Archive for the ‘United Nations’ category

UN Amb. Haley Walks Out On Palestinian When He Blames Israel for Gaza Violence

May 17, 2018

by Shifra on May 16, 2018 Live Wire

Source Link: UN Amb. Haley Walks Out On Palestinian When He Blames Israel for Gaza Violence

{Of course, Hamas had nothing to do with it…right? – LS}

Remember when Obama’s Ambassador to the UN, Samantha Power, stood up for Israel?

Yeah, neither to I.

But I do remember her ignoring the deaths of thousands of innocent Syrians, and kicking Israel in the teeth.

Brava to Nikki Haley for standing up for the truth… and walking out when the anti-Israel haters began spewing their lies.

And shame on the MSM for their anti-Israel biased reporting, which served to score Hamas a big propaganda “win.”

Via Daily Caller.

US Ambassador to the United Nations Nikki Haley had a simple response Tuesday when Palestine’s Ambassador to the UN blamed Israel for the recent violence in Gaza.

Walk out.

Haley stood up and walked out of the UN Security Council meeting room when Palestinian Ambassador Riyad H. Mansour began his remarks. Tensions were high in the Security Council after nearly sixty Palestinian protesters were killed by Israeli forces Monday during rioting on the Gaza border.

Protesters stormed the Israeli border, armed with slingshots, rocks and Molotov cocktails. The protests were in response to the opening of the new US embassy in Jerusalem.

Haley told the emergency Security Council meeting, “No country in this chamber would act with more restraint than Israel has. In fact the records of several countries here today suggest they would be much less restrained.”….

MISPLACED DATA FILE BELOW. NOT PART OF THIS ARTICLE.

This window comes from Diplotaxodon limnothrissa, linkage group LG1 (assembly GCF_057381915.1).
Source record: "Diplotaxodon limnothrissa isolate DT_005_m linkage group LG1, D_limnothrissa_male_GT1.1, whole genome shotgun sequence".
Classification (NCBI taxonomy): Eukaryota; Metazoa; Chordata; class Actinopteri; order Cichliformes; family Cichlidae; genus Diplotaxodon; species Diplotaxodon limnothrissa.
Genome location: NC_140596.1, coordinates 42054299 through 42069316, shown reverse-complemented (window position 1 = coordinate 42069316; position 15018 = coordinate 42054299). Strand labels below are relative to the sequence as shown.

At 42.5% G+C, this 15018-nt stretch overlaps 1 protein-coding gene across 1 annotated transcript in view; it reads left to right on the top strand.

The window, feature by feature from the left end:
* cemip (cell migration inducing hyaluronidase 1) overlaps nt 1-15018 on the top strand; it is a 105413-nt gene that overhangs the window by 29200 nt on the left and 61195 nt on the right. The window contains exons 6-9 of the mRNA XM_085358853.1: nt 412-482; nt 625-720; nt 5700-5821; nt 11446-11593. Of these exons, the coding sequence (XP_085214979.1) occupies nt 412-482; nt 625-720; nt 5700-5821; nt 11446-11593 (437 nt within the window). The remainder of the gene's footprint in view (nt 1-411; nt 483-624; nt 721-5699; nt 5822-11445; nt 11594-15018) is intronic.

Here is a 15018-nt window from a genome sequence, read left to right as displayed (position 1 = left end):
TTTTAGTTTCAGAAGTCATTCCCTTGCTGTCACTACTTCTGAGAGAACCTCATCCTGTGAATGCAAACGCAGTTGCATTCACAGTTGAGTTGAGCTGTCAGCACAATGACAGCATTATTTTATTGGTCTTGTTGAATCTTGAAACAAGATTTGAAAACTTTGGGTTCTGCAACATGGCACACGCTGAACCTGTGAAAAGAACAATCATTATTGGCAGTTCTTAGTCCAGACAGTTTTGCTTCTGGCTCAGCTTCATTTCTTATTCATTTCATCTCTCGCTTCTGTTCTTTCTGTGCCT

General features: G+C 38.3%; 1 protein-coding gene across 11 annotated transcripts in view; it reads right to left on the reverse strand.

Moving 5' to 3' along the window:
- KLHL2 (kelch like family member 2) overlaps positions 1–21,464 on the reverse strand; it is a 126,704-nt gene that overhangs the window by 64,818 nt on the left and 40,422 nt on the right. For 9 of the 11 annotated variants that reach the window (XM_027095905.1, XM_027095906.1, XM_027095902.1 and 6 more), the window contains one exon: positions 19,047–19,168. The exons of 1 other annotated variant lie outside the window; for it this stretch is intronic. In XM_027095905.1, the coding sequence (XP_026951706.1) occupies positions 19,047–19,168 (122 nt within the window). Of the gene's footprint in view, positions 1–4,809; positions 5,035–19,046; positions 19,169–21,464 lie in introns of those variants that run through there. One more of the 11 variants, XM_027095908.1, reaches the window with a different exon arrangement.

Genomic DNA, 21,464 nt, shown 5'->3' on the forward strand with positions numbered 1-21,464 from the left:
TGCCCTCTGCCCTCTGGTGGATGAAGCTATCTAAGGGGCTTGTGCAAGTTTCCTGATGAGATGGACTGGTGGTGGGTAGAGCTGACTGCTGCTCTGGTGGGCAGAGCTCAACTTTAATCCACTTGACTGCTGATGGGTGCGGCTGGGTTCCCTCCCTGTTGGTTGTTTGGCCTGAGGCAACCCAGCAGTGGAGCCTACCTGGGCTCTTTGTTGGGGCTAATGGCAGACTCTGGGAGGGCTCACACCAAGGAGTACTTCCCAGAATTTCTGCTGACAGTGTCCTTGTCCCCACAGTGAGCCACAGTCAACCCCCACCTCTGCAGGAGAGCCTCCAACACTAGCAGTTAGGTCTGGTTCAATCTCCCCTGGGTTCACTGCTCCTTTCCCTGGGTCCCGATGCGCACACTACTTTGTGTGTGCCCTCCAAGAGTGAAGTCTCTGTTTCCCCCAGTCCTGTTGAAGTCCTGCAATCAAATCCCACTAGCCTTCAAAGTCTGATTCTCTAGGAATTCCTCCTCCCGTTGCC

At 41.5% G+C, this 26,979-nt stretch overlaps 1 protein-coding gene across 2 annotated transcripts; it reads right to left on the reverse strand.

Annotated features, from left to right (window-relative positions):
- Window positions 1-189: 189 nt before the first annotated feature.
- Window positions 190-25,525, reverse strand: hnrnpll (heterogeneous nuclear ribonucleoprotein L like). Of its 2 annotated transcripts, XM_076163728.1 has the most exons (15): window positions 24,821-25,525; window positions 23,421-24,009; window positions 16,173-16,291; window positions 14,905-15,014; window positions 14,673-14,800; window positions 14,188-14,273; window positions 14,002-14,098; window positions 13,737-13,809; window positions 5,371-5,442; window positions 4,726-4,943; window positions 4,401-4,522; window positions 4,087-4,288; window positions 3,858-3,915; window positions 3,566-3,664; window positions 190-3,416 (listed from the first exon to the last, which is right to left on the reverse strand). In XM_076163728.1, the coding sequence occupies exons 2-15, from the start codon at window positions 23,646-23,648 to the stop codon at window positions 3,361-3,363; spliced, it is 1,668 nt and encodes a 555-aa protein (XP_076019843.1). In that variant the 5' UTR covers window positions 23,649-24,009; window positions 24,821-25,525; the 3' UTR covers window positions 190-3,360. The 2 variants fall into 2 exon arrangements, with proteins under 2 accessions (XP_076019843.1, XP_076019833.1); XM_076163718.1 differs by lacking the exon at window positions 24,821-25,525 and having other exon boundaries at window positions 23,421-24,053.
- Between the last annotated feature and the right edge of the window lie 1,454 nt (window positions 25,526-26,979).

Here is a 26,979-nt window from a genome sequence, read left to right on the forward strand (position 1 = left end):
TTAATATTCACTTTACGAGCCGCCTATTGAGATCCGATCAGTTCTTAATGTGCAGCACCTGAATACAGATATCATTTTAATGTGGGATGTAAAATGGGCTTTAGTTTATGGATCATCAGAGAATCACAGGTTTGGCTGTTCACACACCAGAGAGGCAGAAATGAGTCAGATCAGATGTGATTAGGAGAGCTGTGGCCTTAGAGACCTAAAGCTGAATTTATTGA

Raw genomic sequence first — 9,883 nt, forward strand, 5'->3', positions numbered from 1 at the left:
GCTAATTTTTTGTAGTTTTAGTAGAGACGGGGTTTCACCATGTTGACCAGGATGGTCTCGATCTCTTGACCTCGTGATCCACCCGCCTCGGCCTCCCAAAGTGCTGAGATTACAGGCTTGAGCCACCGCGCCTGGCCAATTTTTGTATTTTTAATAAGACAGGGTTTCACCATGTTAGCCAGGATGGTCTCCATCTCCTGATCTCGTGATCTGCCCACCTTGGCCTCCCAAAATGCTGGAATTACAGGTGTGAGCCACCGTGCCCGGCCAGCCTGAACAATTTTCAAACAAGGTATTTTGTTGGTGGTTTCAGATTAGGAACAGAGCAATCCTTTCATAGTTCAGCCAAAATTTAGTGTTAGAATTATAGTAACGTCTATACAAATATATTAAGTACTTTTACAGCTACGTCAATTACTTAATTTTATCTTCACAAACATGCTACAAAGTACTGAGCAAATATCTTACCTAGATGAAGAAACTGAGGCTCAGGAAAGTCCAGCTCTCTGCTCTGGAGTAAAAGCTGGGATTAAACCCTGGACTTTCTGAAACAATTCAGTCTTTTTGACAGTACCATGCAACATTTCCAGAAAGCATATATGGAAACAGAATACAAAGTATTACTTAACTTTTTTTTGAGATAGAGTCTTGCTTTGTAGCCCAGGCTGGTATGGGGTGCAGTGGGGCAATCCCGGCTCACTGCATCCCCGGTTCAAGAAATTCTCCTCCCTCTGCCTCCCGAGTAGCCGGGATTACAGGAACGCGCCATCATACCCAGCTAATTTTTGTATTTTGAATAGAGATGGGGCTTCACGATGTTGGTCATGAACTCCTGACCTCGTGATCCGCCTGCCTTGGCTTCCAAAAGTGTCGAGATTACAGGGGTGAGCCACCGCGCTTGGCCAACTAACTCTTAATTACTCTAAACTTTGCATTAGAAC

They just can’t help themselves: Predictably outrageous international reactions to Trump’s Jerusalem declaration

December 12, 2017

They just can’t help themselves: Predictably outrageous international reactions to Trump’s Jerusalem declaration | Anne’s Opinions, 11th December 2017


The Israeli flag flies over the Old City of Jerusalem

Just like the Palestinians and their supporters simply can’t help themselves but resort to violence whenever a political decision is not anti-Israel enough, similarly the UN, the EU, and many other countries, whether civilised or not, feel it incumbent upon them to condemn Israel or the US or both if an action or statement is undertaken from which Israel benefits.

The case of Donald Trump’s Jerusalem declaration was no exception. We could have written the script ourselves.

The UN convened an emergency discussion to “debate”, i.e. to condemn, Donald Trump’s decision to recognize Jerusalem as Israel’s capital:

Washington’s move left it isolated as one after another fellow UN Security Council members — Russia, France, the UK, China, Egypt, Jordan and a host of others — condemned the announcement.

The debate unfolded at a largely symbolic emergency meeting of the council — no vote on a resolution was planned, as the US has veto power — two days after Trump reversed two decades of US policy on the holy city.

The meeting was convened by eight of the 14 non-US members of the council. It seemed a vivid show of the discord triggered by Trump’s announcement, which included plans to move the US embassy in Israel from Tel Aviv to Jerusalem.

Asked what he expected to come from the UN meeting, one diplomat said: “Nothing.” Another said the session would show US “isolation” on the issue.

That very attitude is the essence of what is wrong with the UN. They are all about empty declarations on the one hand, or about rejectionism – opposing the US and Israel almost automatically. This time it is the US in the hot seat, being isolated for its views. More often it is Israel in this position.